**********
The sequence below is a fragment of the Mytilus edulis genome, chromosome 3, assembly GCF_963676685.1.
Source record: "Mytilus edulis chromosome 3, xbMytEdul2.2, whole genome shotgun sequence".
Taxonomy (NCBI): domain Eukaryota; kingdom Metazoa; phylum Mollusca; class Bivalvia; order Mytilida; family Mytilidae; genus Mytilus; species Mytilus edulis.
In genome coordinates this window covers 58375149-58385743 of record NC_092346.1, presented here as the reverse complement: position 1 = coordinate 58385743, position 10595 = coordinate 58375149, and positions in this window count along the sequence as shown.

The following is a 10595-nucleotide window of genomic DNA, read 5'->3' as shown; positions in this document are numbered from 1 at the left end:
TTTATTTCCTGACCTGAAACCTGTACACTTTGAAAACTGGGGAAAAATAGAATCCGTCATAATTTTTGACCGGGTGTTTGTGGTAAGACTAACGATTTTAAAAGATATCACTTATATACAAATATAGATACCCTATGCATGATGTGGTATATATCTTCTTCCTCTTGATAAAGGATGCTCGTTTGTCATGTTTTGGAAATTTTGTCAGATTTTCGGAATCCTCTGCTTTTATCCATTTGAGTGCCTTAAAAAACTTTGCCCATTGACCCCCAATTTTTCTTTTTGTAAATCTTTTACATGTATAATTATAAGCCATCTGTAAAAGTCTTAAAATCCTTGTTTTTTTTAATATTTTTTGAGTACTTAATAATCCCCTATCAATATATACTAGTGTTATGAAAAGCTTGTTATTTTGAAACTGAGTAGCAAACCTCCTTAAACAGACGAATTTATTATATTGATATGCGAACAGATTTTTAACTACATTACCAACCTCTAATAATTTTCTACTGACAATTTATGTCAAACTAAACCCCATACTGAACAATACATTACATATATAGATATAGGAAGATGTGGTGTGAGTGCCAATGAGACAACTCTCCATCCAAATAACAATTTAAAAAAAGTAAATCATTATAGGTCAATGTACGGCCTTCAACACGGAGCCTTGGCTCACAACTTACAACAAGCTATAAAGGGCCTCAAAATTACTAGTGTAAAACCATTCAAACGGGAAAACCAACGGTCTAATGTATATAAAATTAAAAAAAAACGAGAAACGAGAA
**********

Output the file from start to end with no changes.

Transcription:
The sequence below is a fragment of the Mytilus edulis genome, chromosome 3, assembly GCF_963676685.1.
Source record: "Mytilus edulis chromosome 3, xbMytEdul2.2, whole genome shotgun sequence".
Taxonomy (NCBI): domain Eukaryota; kingdom Metazoa; phylum Mollusca; class Bivalvia; order Mytilida; family Mytilidae; genus Mytilus; species Mytilus edulis.
In genome coordinates this window covers 58375149-58385743 of record NC_092346.1, presented here as the reverse complement: position 1 = coordinate 58385743, position 10595 = coordinate 58375149, and positions in this window count along the sequence as shown.

The following is a 10595-nucleotide window of genomic DNA, read 5'->3' as shown; positions in this document are numbered from 1 at the left end:
TTTATTTCCTGACCTGAAACCTGTACACTTTGAAAACTGGGGAAAAATAGAATCCGTCATAATTTTTGACCGGGTGTTTGTGGTAAGACTAACGATTTTAAAAGATATCACTTATATACAAATATAGATACCCTATGCATGATGTGGTATATATCTTCTTCCTCTTGATAAAGGATGCTCGTTTGTCATGTTTTGGAAATTTTGTCAGATTTTCGGAATCCTCTGCTTTTATCCATTTGAGTGCCTTAAAAAACTTTGCCCATTGACCCCCAATTTTTCTTTTTGTAAATCTTTTACATGTATAATTATAAGCCATCTGTAAAAGTCTTAAAATCCTTGTTTTTTTTAATATTTTTTGAGTACTTAATAATCCCCTATCAATATATACTAGTGTTATGAAAAGCTTGTTATTTTGAAACTGAGTAGCAAACCTCCTTAAACAGACGAATTTATTATATTGATATGCGAACAGATTTTTAACTACATTACCAACCTCTAATAATTTTCTACTGACAATTTATGTCAAACTAAACCCCATACTGAACAATACATTACATATATAGATATAGGAAGATGTGGTGTGAGTGCCAATGAGACAACTCTCCATCCAAATAACAATTTAAAAAAAGTAAATCATTATAGGTCAATGTACGGCCTTCAACACGGAGCCTTGGCTCACAACTTACAACAAGCTATAAAGGGCCTCAAAATTACTAGTGTAAAACCATTCAAACGGGAAAACCAACGGTCTAATGTATATAAAATTAAAAAAAAACGAGAAACGAGAA